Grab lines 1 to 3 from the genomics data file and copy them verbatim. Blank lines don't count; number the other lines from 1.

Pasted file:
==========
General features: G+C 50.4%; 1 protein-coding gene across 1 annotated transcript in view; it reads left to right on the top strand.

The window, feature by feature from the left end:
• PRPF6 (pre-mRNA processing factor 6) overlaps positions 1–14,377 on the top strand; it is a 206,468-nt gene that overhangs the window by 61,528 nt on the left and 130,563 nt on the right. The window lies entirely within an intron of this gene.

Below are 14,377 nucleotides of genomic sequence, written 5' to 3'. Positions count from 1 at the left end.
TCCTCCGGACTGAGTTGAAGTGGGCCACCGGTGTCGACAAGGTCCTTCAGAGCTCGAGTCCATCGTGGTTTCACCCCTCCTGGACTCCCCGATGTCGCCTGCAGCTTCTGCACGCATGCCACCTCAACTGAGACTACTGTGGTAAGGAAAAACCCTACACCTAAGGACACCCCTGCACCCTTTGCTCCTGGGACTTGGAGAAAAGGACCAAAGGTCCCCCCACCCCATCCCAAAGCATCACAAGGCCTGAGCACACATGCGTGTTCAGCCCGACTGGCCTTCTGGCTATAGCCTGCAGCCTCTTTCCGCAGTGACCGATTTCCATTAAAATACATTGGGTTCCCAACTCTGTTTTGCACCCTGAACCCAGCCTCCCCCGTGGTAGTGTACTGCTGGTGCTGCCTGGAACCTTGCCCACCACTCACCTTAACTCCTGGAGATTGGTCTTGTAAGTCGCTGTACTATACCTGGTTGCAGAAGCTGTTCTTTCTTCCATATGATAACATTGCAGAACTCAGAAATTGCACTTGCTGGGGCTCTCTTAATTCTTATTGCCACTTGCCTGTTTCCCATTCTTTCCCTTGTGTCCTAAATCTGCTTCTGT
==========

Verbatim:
General features: G+C 50.4%; 1 protein-coding gene across 1 annotated transcript in view; it reads left to right on the top strand.

The window, feature by feature from the left end:
• PRPF6 (pre-mRNA processing factor 6) overlaps positions 1–14,377 on the top strand; it is a 206,468-nt gene that overhangs the window by 61,528 nt on the left and 130,563 nt on the right. The window lies entirely within an intron of this gene.